The media is coming for Sessions…


“Trump transition team is in chaos” was a narrative that, like most media stories, is too good for the media to check.

It’s just not true.

Because they need blood and guts, they are trying get a scalp with Gen. Mike Flynn and our own Jeff Sessions

EVERY. SINGLE. COMMENT. is disputed and over 3 decades old…

In 1981, a Justice Department prosecutor from Washington stopped by to see Jeff Sessions, the United States attorney in Mobile, Ala., at the time. The prosecutor, J. Gerald Hebert, said he had heard a shocking story: A federal judge had called a prominent white lawyer “a disgrace to his race” for representing black clients.

“Well,” Mr. Sessions replied, according to Mr. Hebert, “maybe he is.”

In testimony before Congress in 1986, Mr. Hebert and others painted an unflattering portrait of Mr. Sessions, who would go on to become a senator from Alabama and now, according to numerous sources close to President-elect Donald J. Trump’s transition team, is a potential nominee for attorney general or secretary of defense. Mr. Hebert testified that Mr. Sessions had referred to the American Civil Liberties Union and the N.A.A.C.P. as “un-American” for “trying to force civil rights down the throats of people.”

One African-American prosecutor testified that Mr. Sessions had called him “boy” and joked that he thought that the Ku Klux Klan “was O.K. until I found out they smoked pot.”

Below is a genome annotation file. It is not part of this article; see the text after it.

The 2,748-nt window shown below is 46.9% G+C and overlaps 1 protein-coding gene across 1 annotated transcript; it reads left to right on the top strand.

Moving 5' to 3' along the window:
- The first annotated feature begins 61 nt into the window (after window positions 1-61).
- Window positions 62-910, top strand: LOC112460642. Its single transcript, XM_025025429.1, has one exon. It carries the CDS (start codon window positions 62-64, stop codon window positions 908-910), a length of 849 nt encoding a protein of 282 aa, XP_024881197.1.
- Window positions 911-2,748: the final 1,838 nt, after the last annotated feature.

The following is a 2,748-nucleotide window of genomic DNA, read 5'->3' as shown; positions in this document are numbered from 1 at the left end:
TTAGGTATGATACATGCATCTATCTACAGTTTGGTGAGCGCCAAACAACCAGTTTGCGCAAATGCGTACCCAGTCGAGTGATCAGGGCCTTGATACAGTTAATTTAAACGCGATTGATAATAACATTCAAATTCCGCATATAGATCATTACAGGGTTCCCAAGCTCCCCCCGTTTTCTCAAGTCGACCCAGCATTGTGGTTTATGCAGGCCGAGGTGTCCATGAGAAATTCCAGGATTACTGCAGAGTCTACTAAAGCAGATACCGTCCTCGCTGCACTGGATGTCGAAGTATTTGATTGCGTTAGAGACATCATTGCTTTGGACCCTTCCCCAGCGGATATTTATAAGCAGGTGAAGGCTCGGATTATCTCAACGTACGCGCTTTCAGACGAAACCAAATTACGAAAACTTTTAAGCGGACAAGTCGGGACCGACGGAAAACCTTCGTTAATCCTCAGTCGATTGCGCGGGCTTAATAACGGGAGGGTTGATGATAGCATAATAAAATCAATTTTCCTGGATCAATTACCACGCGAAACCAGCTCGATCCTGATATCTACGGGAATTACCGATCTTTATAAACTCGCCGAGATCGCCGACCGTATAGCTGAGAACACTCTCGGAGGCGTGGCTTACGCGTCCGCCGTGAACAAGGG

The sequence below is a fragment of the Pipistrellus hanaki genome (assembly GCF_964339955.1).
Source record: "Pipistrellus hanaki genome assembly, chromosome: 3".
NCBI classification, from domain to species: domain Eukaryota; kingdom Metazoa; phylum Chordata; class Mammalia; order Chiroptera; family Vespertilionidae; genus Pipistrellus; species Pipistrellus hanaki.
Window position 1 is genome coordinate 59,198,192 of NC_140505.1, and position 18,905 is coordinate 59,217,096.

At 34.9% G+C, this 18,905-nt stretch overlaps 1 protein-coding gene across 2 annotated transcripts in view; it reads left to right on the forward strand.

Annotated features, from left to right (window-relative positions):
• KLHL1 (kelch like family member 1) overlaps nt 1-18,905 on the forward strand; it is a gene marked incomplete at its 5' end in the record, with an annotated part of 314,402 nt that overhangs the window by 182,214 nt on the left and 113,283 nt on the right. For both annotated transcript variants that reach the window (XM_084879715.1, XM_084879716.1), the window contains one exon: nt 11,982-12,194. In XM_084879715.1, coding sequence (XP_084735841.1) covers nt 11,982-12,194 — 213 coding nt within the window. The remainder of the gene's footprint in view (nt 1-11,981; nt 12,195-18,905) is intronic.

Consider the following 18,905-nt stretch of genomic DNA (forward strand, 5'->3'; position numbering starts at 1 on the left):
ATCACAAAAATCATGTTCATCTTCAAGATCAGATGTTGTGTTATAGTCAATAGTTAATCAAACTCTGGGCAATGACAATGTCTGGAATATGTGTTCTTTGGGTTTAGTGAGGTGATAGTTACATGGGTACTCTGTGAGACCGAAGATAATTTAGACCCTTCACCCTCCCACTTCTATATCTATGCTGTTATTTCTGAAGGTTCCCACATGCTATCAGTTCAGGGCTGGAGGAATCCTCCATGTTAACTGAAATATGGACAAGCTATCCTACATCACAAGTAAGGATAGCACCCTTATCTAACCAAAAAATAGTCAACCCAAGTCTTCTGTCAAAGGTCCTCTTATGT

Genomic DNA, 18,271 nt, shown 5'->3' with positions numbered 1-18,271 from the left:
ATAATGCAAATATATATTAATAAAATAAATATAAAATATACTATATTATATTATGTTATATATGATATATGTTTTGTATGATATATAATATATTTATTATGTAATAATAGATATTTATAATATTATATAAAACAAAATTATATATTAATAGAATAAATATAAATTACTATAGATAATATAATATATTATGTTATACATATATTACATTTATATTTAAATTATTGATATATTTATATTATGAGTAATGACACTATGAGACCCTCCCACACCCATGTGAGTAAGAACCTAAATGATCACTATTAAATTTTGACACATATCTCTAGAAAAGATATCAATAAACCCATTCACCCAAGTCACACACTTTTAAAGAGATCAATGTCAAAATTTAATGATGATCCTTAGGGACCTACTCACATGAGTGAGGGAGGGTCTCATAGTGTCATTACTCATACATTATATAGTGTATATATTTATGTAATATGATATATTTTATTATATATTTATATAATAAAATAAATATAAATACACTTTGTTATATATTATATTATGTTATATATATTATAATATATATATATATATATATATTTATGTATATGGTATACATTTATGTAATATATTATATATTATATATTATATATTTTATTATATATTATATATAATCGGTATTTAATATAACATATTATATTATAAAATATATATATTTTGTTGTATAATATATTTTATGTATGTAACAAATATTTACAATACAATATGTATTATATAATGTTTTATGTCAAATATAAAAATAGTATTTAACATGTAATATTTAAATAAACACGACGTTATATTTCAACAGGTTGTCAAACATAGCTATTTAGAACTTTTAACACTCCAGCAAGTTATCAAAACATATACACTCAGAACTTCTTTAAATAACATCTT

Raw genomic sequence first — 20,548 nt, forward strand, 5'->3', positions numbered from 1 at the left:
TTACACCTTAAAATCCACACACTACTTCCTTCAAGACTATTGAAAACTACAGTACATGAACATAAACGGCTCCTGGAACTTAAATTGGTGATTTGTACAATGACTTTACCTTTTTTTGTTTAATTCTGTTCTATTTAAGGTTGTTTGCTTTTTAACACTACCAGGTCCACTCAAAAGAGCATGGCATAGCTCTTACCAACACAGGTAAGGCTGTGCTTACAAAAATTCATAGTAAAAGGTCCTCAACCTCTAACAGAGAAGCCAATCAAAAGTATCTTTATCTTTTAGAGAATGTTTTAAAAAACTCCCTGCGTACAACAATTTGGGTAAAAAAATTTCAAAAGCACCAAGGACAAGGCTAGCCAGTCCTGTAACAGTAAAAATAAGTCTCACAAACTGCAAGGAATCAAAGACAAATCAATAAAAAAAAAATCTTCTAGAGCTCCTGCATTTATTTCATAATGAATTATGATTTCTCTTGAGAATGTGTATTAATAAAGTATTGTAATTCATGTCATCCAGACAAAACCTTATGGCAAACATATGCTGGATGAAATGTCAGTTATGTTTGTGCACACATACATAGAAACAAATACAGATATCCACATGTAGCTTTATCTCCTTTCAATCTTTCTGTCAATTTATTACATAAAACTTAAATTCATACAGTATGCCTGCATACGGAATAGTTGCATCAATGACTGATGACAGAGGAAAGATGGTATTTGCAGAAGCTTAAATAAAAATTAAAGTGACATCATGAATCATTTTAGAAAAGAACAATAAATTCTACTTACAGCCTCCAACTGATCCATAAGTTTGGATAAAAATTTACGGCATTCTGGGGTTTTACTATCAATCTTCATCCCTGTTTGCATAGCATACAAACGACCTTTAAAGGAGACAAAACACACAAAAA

Mr. Sessions denied calling the lawyer “boy” but acknowledged or did not dispute the substance of the other remarks. The bitter testimony sank his nomination by President Ronald Reagan to be a federal district court judge and foreshadowed the questions that Mr. Sessions could face at another set of Senate confirmation hearings if Mr. Trump nominates him for a cabinet position.

The comment on the Klan is absurd, he was prosecuting them for MURDER at the time.

Mr. Sessions said his comment about the Klan was meant as a joke and said it was so preposterous — especially since he was in the middle of prosecuting a case involving the group — that he thought nobody could take it seriously.

It was a joke and only used as a political weapon to derail a appointment to the bench.

And then what happened?

Sessions won the AG’s office in Alabama and eventually became a U.S. Senator.

He’s been there 20 years in the Senate, is there any record of racist comments? No? None.

After nearly 20 years in the Senate, Mr. Sessions, 69, now has more allies and would face a clearer road to confirmation than he did as a young judicial nominee. And as the first senator to endorse Mr. Trump’s presidential campaign, he has a special status as an early supporter who became an important surrogate and close adviser.

To pretend Sen. Sessions is not going to be confirmed is laughable on it’s face.

They try.


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